Time for VA to take the lead out and take the lead in treating water
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“Mind-boggling” was the response I heard from Bay advocates upon their learning that the Virginia Department of Environmental Quality had proposed a new permitting policy governing nutrient pollution that not only failed to require limits in all permits for sewage treatment plants and relevant industries, but would also allow for 100 percent increases in nutrient pollution discharges.
The DEQ’s failure to take the necessary action to protect Virginia’s waters defies logic when sewage treatment plants and factories are the single largest source of nutrient pollution in Virginia waters. As incredulous as it sounds, the new proposal actually allows industrial giant Philip Morris USA’s plant near Richmond to discharge twice as much nitrogen pollution into the historic James River as it did last year.
The Town of Onancock’s sewage treatment permit contains no nitrogen pollution limits whatsoever.
The Chesapeake Bay Foundation challenged both permits a year ago because they lacked any requirement to control or reduce nitrogen pollution.
The DEQ’s policy does impose needed nutrient reduction planning and monitoring requirements on the state’s 120 largest industrial and municipal dischargers of nutrient pollution. But for Virginia’s lead environmental agency to propose permits like the Onancock permit without nitrogen pollution limits is not only indefensible, it is also illegal.
Such permits violate the Clean Water Act. CBF President William C. Baker recently concluded that should such permits be issued, “litigation may be the only tool the CBF has left to protect the Bay.”
Baker also noted that the DEQ action falls shortly on the heels of Virginia’s reluctance to readily embrace a cost-effective solution to reduce nutrient pollution from sewage treatment plants.
As reported in the May 2004 Bay Journal, (See “Report says VA could treat waste water for half of early estimate.”) Dr. Clifford W. Randall, a leading authority on reducing nutrient pollution, told state policy makers how Virginia could quickly and cost-effectively achieve approximately 70 percent of its nutrient pollution reduction goals set by the Chesapeake Bay Program. Randall found that Virginia can reduce nutrient pollution from these plants for considerably less money than previously thought by using excess capacity currently available at the plants, innovative technologies and long-term funding methods.
He concluded that costs to implement state-of-the-art pollution controls over the next five years could be cut dramatically when compared with previous estimates. Virginia can modernize outdated sewage treatment technology for about one-tenth of the $1.2 billion sticker price cited by the Chesapeake Bay Program. That means that for less than a dollar a week per household, Virginians could make a substantial investment to reduce pollution while creating a legacy of healthier rivers, streams and Chesapeake Bay.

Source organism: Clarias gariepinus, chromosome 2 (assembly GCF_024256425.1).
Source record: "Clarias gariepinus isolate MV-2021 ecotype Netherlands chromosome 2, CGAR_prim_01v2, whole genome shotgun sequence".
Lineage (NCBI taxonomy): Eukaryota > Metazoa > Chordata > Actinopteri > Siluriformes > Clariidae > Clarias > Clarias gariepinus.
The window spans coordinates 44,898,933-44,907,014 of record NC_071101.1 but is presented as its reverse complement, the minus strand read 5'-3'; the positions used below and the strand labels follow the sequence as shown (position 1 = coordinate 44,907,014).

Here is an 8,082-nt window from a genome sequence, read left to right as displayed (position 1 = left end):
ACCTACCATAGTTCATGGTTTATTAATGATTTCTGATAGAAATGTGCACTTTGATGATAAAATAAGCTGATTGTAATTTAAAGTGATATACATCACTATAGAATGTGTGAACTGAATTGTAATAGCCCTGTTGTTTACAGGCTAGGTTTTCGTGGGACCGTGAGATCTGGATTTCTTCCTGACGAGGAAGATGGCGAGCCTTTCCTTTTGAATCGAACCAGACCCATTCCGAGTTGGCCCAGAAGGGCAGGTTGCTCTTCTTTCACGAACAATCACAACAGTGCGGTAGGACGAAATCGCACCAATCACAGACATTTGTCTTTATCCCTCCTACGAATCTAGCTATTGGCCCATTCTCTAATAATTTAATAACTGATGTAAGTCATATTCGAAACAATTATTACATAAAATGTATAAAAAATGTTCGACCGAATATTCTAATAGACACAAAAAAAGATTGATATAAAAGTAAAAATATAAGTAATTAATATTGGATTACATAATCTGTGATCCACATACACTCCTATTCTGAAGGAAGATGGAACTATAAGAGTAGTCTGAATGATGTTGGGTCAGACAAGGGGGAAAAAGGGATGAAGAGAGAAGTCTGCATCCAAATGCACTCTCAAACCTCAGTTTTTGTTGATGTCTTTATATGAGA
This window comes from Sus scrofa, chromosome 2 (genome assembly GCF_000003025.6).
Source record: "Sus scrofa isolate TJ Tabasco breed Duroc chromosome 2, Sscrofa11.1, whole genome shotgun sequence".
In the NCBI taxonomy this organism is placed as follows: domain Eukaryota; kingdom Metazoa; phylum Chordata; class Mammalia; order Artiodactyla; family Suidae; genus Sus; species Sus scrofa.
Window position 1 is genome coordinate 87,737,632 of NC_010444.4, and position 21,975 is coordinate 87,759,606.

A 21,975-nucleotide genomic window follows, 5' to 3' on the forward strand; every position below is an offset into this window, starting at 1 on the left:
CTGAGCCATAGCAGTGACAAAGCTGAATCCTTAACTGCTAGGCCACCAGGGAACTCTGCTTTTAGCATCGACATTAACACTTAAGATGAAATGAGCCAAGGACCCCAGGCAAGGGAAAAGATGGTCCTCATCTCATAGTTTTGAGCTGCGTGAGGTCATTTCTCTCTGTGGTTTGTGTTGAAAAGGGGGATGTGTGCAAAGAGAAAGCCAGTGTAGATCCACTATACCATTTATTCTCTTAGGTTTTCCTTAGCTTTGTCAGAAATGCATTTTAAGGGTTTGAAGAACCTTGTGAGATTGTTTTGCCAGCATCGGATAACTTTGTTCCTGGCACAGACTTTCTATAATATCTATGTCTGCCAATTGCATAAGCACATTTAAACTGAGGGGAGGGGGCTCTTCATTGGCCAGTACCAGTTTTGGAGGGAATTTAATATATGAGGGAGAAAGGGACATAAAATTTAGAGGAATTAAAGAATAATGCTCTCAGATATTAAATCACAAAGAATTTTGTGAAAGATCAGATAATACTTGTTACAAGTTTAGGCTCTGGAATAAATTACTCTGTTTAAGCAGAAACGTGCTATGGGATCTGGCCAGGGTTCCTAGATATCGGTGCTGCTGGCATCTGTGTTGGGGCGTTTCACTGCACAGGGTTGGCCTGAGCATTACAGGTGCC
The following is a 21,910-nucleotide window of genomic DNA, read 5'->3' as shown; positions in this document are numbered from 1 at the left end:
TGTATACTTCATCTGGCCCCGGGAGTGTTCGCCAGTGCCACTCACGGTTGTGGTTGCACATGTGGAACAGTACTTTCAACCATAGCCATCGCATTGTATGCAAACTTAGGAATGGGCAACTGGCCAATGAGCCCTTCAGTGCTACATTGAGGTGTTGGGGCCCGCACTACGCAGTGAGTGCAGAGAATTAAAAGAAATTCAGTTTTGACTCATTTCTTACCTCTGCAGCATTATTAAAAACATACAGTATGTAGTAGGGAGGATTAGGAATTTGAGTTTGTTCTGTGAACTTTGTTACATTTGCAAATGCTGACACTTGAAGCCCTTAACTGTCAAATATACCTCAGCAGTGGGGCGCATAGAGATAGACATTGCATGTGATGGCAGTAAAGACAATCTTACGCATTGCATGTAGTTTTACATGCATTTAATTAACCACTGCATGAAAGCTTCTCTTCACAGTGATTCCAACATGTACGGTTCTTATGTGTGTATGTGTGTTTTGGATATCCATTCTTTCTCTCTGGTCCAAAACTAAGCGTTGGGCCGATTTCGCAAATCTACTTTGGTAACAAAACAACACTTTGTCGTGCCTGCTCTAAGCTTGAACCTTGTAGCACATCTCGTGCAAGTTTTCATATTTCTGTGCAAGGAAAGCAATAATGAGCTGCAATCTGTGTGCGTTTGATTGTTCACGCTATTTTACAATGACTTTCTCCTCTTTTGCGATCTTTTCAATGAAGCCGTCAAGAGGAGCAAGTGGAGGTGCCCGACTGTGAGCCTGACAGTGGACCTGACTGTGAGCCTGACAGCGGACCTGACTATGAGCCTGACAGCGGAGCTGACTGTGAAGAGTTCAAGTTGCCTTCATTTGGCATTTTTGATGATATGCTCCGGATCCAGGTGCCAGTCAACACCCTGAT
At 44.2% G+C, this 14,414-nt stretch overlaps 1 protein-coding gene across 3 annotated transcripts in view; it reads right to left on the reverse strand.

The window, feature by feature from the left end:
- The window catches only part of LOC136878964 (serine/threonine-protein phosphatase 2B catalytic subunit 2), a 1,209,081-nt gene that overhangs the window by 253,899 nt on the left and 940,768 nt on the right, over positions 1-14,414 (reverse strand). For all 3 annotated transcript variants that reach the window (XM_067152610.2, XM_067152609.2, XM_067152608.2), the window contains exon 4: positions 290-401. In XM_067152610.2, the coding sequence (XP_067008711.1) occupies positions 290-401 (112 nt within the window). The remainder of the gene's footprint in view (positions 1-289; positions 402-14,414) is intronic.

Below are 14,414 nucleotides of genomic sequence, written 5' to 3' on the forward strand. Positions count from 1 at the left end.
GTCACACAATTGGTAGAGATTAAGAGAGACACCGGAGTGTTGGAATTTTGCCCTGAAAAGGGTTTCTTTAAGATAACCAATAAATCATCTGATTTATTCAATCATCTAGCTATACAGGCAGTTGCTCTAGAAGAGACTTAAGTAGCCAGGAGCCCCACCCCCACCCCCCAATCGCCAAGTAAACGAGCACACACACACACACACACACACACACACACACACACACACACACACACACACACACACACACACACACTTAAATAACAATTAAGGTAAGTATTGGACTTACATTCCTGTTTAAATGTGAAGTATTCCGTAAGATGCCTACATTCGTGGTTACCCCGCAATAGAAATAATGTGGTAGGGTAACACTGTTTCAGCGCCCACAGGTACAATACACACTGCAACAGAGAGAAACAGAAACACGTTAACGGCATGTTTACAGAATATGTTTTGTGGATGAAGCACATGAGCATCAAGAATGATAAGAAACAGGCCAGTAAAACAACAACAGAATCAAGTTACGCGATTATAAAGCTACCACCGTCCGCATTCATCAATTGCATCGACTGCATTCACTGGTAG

The tepid response to this positive news from various political players, combined with the flawed policy proposed by the DEQ, typifies the political malaise in Virginia that is hindering efforts to reduce nutrient pollution. Some legislators, for example, rather than pushing forward Virginia’s tributary strategies—which are already years behind schedule—are advocating for delay of their implementation.
Meanwhile, the Virginia Association of Municipal Wastewater Agencies argues for extending the Chesapeake 2000 water quality deadline from 2010 to 2015.
Despite recent budget increases appropriated by the General Assembly, funding to implement treatment plant upgrades remains woefully inadequate. In fact, Virginia Secretary of Natural Resources W. Tayloe Murphy acknowledged in a recent major speech that there is “widespread indifference” among elected officials and stakeholders when it comes to funding natural resource protection in Virginia.
The commonwealth shares a 400-year history with the Chesapeake Bay and its rivers. It is way past time for Virginia to require and implement dramatic reductions in nutrient pollution from sewage treatment plants and industrial polluters.
When one of every two streams the state monitors fails to meet Clean Water Act standards, we must cure the political malaise that threatens the future of the Chesapeake Bay and its rivers.
Today, not tomorrow, is when Virginia should require state-of-the-art nitrogen pollution permit limits and invest substantial new money in its efforts to save the Bay.
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